Do you have a student with autism spectrum disorder (ASD) who struggles to communicate with others? If you plan accordingly, there are a variety of ways you can integrate social skills training into daily school activities. In fact, early childhood classrooms are one of the best places for students with ASD to learn and practice social skills. "Classrooms offer natural settings for peer interaction as well as multiple student groups with which to rehearse skills," explains Tricia H. Shelton, EdD, and Mary Renck Jalongo, PhD, in Practical Strategies for Supporting Young Learners with Autism Spectrum Disorder. They also offer the following strategies for building social skills in students with ASD:
- Practice Body Language and Facial Expressions – In addition to words, people communicate through facial and body cues every day. Learning to read those cues can help students with ASD better understand the people around them. You can use books and magazines to help students with ASD learn how various emotions are portrayed on people's faces and bodies. Our Emotion Stones are another great learning tool you can use to teach children about emotions. You can also encourage students to write, draw, or talk about their own feelings. Try having them make collages of faces that depict emotions–start with obvious emotions (mad, sad, happy, etc.) and then have them add more subtle emotions (nervous, confused, afraid, etc.).
- Use Students' Peers – Peers are valuable resources you can use to help students with ASD learn social skills. Encourage the students in your class to model appropriate behaviors, and be sure to point out the use of appropriate social skills in action. Keep in mind that less-structured activities, such as lunch or recess, can be stressful for children with ASD because they're typically unpredictable and difficult for them to navigate. You may want to select some of your friendly and outgoing students to be play pals for children with ASD. The play pals can help encourage students with ASD to participate in play activities or engage in conversation.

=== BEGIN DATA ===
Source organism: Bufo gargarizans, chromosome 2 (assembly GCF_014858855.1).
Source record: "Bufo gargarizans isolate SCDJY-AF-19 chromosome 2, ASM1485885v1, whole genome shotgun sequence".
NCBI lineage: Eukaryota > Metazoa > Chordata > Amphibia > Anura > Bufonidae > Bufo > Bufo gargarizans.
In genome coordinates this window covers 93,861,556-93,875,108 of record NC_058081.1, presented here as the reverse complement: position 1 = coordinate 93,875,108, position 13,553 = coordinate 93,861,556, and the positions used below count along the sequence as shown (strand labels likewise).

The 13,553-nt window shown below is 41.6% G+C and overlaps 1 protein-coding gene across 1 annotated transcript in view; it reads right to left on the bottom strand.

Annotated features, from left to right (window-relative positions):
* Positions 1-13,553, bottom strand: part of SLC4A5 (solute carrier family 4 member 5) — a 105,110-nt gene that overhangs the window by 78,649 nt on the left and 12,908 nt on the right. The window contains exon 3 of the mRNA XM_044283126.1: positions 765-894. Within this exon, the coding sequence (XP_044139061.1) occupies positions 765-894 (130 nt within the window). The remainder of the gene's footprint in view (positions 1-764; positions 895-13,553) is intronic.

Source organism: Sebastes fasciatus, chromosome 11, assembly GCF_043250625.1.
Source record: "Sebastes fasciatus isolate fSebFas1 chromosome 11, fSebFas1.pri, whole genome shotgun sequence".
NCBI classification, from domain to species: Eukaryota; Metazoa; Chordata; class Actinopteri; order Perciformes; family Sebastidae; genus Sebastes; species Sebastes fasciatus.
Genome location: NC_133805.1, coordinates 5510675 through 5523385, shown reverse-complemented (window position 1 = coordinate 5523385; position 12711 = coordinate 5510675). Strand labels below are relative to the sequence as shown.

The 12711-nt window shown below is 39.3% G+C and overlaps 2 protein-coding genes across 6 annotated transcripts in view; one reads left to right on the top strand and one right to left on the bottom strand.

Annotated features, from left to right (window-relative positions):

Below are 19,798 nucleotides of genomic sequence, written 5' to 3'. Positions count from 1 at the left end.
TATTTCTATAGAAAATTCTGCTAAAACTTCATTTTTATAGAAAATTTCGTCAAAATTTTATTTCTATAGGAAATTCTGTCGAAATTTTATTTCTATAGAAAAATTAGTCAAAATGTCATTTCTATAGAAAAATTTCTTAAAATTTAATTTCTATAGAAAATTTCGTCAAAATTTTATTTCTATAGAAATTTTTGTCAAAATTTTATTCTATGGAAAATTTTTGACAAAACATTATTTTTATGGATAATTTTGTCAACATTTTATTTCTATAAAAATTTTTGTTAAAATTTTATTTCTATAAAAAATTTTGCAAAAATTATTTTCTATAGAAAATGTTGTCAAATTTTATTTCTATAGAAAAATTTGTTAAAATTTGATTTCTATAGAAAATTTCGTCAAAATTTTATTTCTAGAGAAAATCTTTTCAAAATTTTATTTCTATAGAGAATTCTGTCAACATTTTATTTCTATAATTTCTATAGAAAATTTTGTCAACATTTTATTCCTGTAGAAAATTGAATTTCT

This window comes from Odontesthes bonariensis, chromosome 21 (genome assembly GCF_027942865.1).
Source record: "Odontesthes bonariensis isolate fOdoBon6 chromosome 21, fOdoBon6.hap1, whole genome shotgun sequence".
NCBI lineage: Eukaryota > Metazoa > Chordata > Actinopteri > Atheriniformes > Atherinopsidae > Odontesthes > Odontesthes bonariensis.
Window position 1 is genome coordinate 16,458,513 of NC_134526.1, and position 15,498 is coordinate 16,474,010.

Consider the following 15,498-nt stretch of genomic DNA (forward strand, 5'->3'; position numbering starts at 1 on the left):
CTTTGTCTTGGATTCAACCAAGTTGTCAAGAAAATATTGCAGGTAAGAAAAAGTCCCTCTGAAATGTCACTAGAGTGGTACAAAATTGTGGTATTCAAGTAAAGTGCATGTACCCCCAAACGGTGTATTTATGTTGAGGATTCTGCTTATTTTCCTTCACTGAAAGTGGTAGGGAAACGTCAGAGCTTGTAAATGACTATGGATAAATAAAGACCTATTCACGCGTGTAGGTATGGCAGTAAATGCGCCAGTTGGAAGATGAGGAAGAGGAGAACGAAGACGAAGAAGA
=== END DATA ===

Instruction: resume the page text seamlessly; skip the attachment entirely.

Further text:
- Discuss Ways to Show Respect – Respect should be something you discuss with all of your students. Give them examples of different ways they can show respect, such as listening while others speak, helping others, accepting differences, etc. You'll also want to teach children how to appropriately respond when their feelings are hurt. Make sure that children know bullying is not allowed and that you want them to learn how to include others who feel left out and how to intervene when someone is being teased or hurt.
- Show the Importance of Taking Turns – Taking turns is an important social skill for children to learn, but many children struggle with it. You can use games to show how taking turns works and why it's important. One idea is to have student partners pass a small toy or ball between each other to visually show how taking turns occurs in conversation. If children are having trouble holding their own in conversation, encourage them to talk themselves through each step of a conversation in their head as they interact with others.
Read Practical Strategies for Supporting Young Learners with Autism Spectrum Disorder for more information about helping students with ASD. You'll also find articles on supporting children with autism, helping them learn life skills, and more in the Inclusive Classroom category of our Insights and Inspirations section. Be sure to also check out our Special Needs and Inclusion section for a variety of materials you can use in the classroom to support children with ASD.